David C said on November 9, 2021 at 8:20 pm
I heard a podcast recently, I don’t remember which one, that made the same point Sherri does about abortion. Before the Justice Department stopped the segregation academies from getting non-profit tax free status the fundies didn’t care two hoots about abortion. That was mostly a Catholic thing. Jerry Falwell Sr. and the Southern Baptist Convention both supported abortion rights before they didn’t. Abortion became the nod and wink stand in for for racism and segregation.
Sherri said on November 9, 2021 at 8:29 pm
I was going to Southern Baptist churches when Roe v. Wade was decided, and it was not a thing. It wasn’t even a thing for the conservative takeover of the denomination, which happened in the late 70’s. I didn’t notice abortion as a topic of regular discussion when I would visit my parents’ church until the 90’s, which is when I got fed up and stopped visiting their church on trips home.
Dexter Friend said on November 10, 2021 at 2:07 am
A little late to the game, I can’t find the Gosar Tweet anywhere. Altered animated video it is. Rep. Paul Gosar is a sick demented Republican, and no Republican leader is saying a goddam thing. Beheading a Congresswoman and then taking up swords against the President is A-OK with Trump’s loyalists.
Deborah said on November 10, 2021 at 2:48 am
When Kathy Griffin did that photo with Trump’s severed head it tanked her career. The right wing went ape shit, so did a lot of others. It was an appalling misjudgment on her part and she got lambasted for it. In these days where violence is just below the surface and hate is simmering, Gosar should pay some consequence, he’s a congressman for heaven’s sake. But his Republican buddies could not care less.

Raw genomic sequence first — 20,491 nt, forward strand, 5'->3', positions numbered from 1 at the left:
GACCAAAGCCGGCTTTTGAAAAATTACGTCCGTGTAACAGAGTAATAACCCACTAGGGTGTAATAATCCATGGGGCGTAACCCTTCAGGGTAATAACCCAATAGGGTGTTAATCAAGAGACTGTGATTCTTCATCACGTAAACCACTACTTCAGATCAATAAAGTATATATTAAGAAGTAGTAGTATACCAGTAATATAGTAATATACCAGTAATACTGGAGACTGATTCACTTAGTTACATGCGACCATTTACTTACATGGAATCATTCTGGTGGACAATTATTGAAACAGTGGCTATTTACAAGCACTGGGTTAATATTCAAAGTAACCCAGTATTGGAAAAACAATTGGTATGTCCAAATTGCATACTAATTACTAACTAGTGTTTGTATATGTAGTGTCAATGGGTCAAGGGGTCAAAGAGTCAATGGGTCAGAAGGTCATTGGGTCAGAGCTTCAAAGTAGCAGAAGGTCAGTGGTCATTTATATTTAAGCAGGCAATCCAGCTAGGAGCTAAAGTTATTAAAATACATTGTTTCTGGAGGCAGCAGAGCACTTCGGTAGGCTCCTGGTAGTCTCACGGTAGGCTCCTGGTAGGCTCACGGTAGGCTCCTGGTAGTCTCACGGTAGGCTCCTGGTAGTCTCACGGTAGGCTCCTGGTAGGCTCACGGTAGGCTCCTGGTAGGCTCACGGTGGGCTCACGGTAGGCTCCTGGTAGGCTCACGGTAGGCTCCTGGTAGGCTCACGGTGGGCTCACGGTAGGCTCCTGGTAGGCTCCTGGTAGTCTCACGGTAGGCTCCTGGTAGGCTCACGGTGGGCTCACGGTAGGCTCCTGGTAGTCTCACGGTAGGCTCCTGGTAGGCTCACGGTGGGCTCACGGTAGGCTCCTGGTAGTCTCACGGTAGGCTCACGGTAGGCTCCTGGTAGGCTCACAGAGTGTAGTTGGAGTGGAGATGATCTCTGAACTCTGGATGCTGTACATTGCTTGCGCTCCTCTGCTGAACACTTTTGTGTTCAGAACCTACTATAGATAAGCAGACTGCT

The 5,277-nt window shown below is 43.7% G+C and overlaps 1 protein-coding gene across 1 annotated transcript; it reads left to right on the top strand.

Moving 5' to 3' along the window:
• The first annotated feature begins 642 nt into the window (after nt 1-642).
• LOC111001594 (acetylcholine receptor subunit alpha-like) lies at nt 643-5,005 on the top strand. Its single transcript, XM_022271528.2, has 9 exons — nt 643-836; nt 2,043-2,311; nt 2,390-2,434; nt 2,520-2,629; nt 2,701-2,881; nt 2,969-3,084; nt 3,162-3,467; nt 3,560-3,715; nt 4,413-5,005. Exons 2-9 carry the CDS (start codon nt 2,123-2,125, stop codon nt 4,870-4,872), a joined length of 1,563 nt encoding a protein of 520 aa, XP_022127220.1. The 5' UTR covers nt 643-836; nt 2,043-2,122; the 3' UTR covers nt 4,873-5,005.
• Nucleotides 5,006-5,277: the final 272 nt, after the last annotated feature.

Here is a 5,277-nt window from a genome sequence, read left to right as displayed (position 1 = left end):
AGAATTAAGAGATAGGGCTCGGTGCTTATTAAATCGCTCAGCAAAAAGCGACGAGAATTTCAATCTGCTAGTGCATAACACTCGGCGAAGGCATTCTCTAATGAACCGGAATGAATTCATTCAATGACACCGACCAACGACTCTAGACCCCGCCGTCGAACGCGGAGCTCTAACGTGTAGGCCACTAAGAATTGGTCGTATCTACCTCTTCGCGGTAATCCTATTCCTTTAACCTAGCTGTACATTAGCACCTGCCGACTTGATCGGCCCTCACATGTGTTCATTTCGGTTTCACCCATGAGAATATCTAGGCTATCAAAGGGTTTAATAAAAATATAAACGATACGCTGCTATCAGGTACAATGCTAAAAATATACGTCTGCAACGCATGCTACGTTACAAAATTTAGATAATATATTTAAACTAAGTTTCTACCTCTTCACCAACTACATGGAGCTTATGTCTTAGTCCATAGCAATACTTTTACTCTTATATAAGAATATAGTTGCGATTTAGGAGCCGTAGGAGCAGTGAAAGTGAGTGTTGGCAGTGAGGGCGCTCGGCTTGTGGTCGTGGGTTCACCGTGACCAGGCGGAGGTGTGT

Jeff Gill said on November 10, 2021 at 7:19 am
I’ve posted this before, but since the subject has come up again, it’s interesting to see how the Southern Baptist Convention views shifted from their 1971 resolution (which always makes people spit coffee when they first read it, and then check to see if it’s actually true, which it is) to the later developments to the present position:
Suzanne said on November 10, 2021 at 9:10 am
Oh, yes, the SBC was fine with abortion back in the day. I don’t doubt their thought process were like my now departed grandmother who told me that she thought abortion was a good thing because it meant fewer black babies.
Jeff Borden said on November 10, 2021 at 9:34 am
It has always fascinated me that those most passionate about banning abortions –up to and including victims of rape and incest– also are often passionately opposed to sex education and birth control products. Logically, fewer unwanted pregnancies would mean fewer abortions, right?